Keywords
Virtual Assembly, Force Feedback, Haptic Rendering, Fractured Object, Virtual Environments, 3D puzzle
National Category
Human Computer Interaction Interaction Technologies Medical Image Processing
Identifiers
urn:nbn:se:uu:diva-209551 (URN)10.1109/WHC.2013.6548409 (DOI)000325187400035 ()978-1-4799-0087-9 (ISBN)
Conference
IEEE World Haptics Conference (WHC), 14-18 April, 2013, Daejeon, SOUTH KOREA
Available from: 2013-10-21 Created: 2013-10-21 Last updated: 2018-01-11Bibliographically approved
Azar, J., Busch, C. & Carlbom, I. (2012). Histological Stain Evaluation for Machine Learning Applications. In: Proceedings of the International Conference on Medical Image Computing and Computer Assisted Intervention: . Paper presented at MICCAI 2012, the 15th International Conference on Medical Image Computing and Computer Assisted Intervention, October 1-5, 2012, Nice, France.
Open this publication in new window or tab >>Histological Stain Evaluation for Machine Learning Applications
2012 (English)In: Proceedings of the International Conference on Medical Image Computing and Computer Assisted Intervention, 2012Conference paper, Published paper (Refereed)
National Category
Medical Image Processing
Identifiers
urn:nbn:se:uu:diva-183619 (URN)
Conference
MICCAI 2012, the 15th International Conference on Medical Image Computing and Computer Assisted Intervention, October 1-5, 2012, Nice, France
Available from: 2012-10-30 Created: 2012-10-30 Last updated: 2015-01-23
Azar, J., Busch, C. & Carlbom, I. (2012). Microarray Core Detection by Geometric Restoration. Analytical Cellular Pathology, 35(5-6), 381-393
Open this publication in new window or tab >>Microarray Core Detection by Geometric Restoration
2012 (English)In: Analytical Cellular Pathology, ISSN 0921-8912, E-ISSN 1878-3651, Vol. 35, no 5-6, p. 381-393Article in journal (Refereed) Published
Abstract [en]

Whole-slide imaging of tissue microarrays (TMAs) holds the promise of automated image analysis of a large number of histopathological samples from a single slide. This demands high-throughput image processing to enable analysis of these tissue samples for diagnosis of cancer and other conditions. In this paper, we present a completely automated method for the accurate detection and localization of tissue cores that is based on geometric restoration of the core shapes without placing any assumptions on grid geometry. The method relies on hierarchical clustering in conjunction with the Davies-Bouldin index for cluster validation in order to estimate the number of cores in the image wherefrom we estimate the core radius and refine this estimate using morphological granulometry. The final stage of the algorithm reconstructs circular discs from core sections such that these discs cover the entire region of each core regardless of the precise shape of the core. The results show that the proposed method is able to reconstruct core locations without any evidence of localization error. Furthermore, the algorithm is more efficient than existing methods based on the Hough transform for circle detection. The algorithm's simplicity, accuracy, and computational efficiency allow for automated high-throughput analysis of microarray images.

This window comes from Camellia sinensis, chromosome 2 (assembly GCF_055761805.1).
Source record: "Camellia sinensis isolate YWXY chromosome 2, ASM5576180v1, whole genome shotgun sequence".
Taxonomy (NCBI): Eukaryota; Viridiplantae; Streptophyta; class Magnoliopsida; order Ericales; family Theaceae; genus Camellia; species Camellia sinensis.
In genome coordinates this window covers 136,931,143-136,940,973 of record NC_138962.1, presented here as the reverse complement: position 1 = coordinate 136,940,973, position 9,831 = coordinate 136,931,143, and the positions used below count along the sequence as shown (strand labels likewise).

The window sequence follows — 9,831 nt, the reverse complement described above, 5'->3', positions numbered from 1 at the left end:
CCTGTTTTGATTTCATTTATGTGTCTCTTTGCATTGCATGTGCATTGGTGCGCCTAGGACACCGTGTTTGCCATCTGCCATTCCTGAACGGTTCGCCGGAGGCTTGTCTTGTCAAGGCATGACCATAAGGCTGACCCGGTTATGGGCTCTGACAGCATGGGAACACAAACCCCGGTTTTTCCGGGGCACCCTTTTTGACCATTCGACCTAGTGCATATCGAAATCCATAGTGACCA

National Category
Medical Image Processing
Identifiers
urn:nbn:se:uu:diva-183618 (URN)10.3233/ACP-2012-0067 (DOI)000311675800005 ()22684152 (PubMedID)
Available from: 2012-10-30 Created: 2012-10-30 Last updated: 2017-12-07Bibliographically approved